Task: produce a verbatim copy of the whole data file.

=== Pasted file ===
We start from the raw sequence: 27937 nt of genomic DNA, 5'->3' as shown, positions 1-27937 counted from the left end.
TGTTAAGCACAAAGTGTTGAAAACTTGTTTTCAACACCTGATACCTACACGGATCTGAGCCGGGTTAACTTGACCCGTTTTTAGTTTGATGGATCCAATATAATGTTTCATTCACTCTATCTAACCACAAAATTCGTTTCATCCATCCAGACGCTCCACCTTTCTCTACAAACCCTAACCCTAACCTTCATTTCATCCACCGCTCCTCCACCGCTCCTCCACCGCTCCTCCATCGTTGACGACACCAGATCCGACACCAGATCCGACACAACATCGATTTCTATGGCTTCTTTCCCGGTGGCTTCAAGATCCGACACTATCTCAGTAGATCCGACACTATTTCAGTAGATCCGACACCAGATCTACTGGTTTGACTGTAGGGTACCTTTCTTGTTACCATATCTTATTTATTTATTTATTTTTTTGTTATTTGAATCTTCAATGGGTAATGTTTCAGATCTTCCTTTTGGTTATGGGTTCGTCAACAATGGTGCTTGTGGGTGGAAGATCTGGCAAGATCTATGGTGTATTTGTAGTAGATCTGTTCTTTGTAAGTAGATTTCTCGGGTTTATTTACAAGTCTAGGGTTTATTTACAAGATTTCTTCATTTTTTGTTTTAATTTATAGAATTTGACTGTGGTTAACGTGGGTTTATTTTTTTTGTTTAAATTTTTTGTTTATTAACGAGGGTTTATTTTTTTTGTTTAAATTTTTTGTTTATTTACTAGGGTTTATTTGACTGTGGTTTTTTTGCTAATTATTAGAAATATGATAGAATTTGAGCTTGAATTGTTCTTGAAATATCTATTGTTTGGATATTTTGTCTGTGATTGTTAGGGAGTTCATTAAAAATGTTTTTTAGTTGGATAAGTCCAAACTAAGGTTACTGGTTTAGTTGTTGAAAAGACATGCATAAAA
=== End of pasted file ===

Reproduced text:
We start from the raw sequence: 27937 nt of genomic DNA, 5'->3' as shown, positions 1-27937 counted from the left end.
TGTTAAGCACAAAGTGTTGAAAACTTGTTTTCAACACCTGATACCTACACGGATCTGAGCCGGGTTAACTTGACCCGTTTTTAGTTTGATGGATCCAATATAATGTTTCATTCACTCTATCTAACCACAAAATTCGTTTCATCCATCCAGACGCTCCACCTTTCTCTACAAACCCTAACCCTAACCTTCATTTCATCCACCGCTCCTCCACCGCTCCTCCACCGCTCCTCCATCGTTGACGACACCAGATCCGACACCAGATCCGACACAACATCGATTTCTATGGCTTCTTTCCCGGTGGCTTCAAGATCCGACACTATCTCAGTAGATCCGACACTATTTCAGTAGATCCGACACCAGATCTACTGGTTTGACTGTAGGGTACCTTTCTTGTTACCATATCTTATTTATTTATTTATTTTTTTGTTATTTGAATCTTCAATGGGTAATGTTTCAGATCTTCCTTTTGGTTATGGGTTCGTCAACAATGGTGCTTGTGGGTGGAAGATCTGGCAAGATCTATGGTGTATTTGTAGTAGATCTGTTCTTTGTAAGTAGATTTCTCGGGTTTATTTACAAGTCTAGGGTTTATTTACAAGATTTCTTCATTTTTTGTTTTAATTTATAGAATTTGACTGTGGTTAACGTGGGTTTATTTTTTTTGTTTAAATTTTTTGTTTATTAACGAGGGTTTATTTTTTTTGTTTAAATTTTTTGTTTATTTACTAGGGTTTATTTGACTGTGGTTTTTTTGCTAATTATTAGAAATATGATAGAATTTGAGCTTGAATTGTTCTTGAAATATCTATTGTTTGGATATTTTGTCTGTGATTGTTAGGGAGTTCATTAAAAATGTTTTTTAGTTGGATAAGTCCAAACTAAGGTTACTGGTTTAGTTGTTGAAAAGACATGCATAAAA